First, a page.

By HELEN TUNNAH, deputy political editor
Speaker Jonathan Hunt has decided New Zealand First Leader Winston Peters will not face parliamentary scrutiny over allegations that he compromised an inquiry into the scampi industry.
Mr Peters said last night that corruption claims levelled against him on Television New Zealand and referred by National MP David Carter to Mr Hunt, were baseless.
"It was a smorgasbord of nothing," Mr Peters said of the allegations.
"The reality is two groups, TVNZ news and the National Party leadership, both tried to raise their ratings, and they were bound to fail."
National has rejected any suggestion it was involved in the One News accusations screened over recent weeks, although Mr Carter was interviewed as the broadcaster raised corruption fears.
Mr Hunt yesterday rejected Mr Carter's separate complaints to him about Mr Peters and Mr Peters' role as an MP on the scampi inquiry, and his relationship with a key player in the industry, Peter Simunovich.
Mr Hunt is not obliged to outline the reasons for ruling Mr Peters had not broken any of Parliament's rules, which means there is no need for a privileges committee hearing.
However a complaint has to establish a case against an MP. Mr Hunt consulted Clerk of the House David McGee before reaching his decision.
The corruption claims centred on a dinner Mr Peters ate at an Auckland restaurant owned by Peter Simunovich, one of the key players in the year-long parliamentary inquiry into how the rights to the scampi fishery were allocated.
While Mr Peters admits Mr Simunovich paid for the dinner, both men say it was repayment for a previous overcharge of $145.
One News and the Holmes show say they have affidavits from three present or former staff who say Mr Peters regularly ate there for free. Mr Peters denies that, and has rubbished the claims of one manager who said it was between "three and 10" times.
The inquiry, conducted by the primary production select committee, followed claims made by Mr Peters in Parliament in 2002 about corruption in the fishery.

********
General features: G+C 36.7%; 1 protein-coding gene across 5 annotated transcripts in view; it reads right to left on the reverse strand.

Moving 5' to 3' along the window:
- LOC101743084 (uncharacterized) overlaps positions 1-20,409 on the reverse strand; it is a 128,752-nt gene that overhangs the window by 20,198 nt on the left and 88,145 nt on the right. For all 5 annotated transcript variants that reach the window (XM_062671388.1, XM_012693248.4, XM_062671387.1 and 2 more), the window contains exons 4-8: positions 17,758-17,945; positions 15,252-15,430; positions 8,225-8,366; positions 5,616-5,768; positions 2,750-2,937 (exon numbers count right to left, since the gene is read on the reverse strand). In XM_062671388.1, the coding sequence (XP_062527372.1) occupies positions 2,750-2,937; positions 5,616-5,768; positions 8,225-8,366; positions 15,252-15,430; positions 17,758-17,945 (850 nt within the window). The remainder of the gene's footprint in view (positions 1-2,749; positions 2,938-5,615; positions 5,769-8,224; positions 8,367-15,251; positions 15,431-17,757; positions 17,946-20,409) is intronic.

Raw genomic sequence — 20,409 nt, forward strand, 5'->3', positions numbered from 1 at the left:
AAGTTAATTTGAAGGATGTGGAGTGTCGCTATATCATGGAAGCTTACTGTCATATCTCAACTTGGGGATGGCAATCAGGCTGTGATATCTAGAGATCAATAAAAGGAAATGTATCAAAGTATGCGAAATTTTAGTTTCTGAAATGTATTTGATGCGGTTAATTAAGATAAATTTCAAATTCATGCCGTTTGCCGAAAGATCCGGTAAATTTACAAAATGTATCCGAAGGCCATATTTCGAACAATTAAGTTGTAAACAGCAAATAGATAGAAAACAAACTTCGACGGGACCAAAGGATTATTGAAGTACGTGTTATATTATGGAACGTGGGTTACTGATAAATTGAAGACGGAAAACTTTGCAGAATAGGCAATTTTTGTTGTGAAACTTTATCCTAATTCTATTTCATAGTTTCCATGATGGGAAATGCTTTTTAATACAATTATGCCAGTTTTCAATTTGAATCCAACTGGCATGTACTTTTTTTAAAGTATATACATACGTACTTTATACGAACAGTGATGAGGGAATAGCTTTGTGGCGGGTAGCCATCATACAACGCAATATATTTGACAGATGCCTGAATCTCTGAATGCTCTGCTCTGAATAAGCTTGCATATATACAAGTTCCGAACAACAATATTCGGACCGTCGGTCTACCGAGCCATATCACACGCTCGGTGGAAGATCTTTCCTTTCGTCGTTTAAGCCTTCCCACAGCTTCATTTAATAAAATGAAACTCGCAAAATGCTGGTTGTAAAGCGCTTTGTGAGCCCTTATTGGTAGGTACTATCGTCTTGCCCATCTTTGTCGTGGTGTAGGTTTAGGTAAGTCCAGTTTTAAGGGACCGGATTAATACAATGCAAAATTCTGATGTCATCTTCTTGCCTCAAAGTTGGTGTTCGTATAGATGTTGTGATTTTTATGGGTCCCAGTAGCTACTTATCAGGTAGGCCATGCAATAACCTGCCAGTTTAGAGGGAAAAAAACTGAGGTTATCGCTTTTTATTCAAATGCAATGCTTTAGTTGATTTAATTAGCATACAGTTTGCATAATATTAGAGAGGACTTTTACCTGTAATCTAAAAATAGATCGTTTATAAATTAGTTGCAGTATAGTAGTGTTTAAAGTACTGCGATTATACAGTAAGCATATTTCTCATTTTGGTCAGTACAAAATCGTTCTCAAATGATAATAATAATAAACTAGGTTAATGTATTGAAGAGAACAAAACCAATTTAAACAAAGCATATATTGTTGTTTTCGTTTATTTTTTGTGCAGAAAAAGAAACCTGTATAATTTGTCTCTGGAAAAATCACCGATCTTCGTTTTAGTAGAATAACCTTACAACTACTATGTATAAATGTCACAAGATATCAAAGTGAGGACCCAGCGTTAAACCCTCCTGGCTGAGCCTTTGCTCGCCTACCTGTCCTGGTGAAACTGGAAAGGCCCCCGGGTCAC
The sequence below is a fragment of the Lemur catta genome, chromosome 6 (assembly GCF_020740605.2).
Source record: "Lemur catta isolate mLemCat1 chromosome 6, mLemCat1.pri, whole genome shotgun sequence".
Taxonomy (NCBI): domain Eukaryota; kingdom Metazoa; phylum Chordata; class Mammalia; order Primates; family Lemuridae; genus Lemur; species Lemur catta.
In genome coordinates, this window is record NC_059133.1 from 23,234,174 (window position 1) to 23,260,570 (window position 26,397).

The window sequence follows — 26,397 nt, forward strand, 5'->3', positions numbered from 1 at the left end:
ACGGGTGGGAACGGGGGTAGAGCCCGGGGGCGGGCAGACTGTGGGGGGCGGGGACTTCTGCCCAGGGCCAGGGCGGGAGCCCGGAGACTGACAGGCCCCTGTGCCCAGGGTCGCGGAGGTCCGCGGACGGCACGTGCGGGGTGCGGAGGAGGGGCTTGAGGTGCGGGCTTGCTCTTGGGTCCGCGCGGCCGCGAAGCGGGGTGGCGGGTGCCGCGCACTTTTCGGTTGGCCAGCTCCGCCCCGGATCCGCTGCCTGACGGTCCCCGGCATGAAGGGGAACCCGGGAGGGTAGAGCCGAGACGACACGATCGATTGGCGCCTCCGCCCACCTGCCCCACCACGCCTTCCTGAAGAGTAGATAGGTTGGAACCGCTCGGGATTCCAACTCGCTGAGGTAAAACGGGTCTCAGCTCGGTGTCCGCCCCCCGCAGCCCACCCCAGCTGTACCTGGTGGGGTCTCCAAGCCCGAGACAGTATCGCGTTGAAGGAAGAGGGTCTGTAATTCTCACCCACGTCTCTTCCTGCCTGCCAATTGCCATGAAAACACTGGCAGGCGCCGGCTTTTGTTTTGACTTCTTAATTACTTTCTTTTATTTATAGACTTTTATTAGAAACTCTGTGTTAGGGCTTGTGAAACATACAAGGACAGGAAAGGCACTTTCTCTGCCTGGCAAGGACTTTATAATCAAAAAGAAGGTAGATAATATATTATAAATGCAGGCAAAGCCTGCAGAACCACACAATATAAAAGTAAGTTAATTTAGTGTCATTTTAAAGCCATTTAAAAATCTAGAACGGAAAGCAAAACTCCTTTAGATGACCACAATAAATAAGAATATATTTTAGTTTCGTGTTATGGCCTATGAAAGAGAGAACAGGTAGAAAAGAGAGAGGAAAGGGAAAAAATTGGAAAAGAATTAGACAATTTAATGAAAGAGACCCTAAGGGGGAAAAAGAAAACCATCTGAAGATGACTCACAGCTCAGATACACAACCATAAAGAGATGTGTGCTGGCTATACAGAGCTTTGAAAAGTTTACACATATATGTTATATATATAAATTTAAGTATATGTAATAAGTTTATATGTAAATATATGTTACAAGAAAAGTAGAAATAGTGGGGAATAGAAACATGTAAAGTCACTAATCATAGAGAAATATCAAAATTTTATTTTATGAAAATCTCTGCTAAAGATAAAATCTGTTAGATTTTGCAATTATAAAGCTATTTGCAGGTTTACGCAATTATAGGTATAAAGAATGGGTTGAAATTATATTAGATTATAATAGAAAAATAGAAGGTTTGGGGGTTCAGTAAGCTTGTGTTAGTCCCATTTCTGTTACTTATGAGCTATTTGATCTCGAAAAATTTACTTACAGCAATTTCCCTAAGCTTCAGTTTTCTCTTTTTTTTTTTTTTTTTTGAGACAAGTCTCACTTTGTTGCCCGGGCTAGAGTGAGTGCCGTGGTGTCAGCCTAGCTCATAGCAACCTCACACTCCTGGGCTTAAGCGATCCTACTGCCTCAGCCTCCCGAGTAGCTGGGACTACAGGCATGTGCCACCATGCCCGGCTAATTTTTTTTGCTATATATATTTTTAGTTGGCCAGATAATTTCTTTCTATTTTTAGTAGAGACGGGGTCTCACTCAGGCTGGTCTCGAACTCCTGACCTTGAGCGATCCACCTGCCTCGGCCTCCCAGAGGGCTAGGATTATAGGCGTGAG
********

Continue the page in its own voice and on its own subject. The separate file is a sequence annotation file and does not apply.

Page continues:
Last December the committee unanimously cleared Simunovich Fisheries of any wrongdoing but recommended compensation payments of almost $3 million be paid to several rival companies.
Mr Peters was an MP on the inquiry, but was also asked to give evidence to it. Mr Carter's complaints about Mr Peters centred on the "free" dinner, but also on concerns raised by Simunovich rivals that Mr Peters might have leaked a copy of the inquiry's draft report, possibly to that company, or had help writing his submissions to it.
Mr Carter said yesterday that he accepted the Speaker's ruling.
"I am still concerned, but as a member of Parliament I must accept the decision of the Speaker. I've raised some matters of concern with him, he has made a decision which I must accept."
Mr Carter at the weekend remembered he had met one of the fishing companies that made submissions to the inquiry, despite having told the Herald three times he had not met any. The primary production select committee yesterday decided it would stand by its inquiry findings despite the claims swirling around Mr Peters.
Mr Carter was asked to step aside as committee chairman while it discussed Mr Peters. The committee decided there was nothing in the television claims which should be referred by it to Mr Hunt.
The acting chairwoman, Labour's Janet Mackey, said no evidence or facts had been presented. "We would simply be guessing."
The scampi case
* Speaker Jonathan Hunt has determined that no question of privilege was raised by allegations that Mr Peters received a free dinner from one of the central players in the scampi industry.
* Questions had also been raised over work by one of his advisers for associated fishing companies.
* Privilege refers to the rules that govern MPs and the rights they have as a result of their job.
* The primary production select committee that held the scampi inquiry washed its hands of the affair and said the allegations were none of its business.
By HELEN TUNNAH, deputy political editor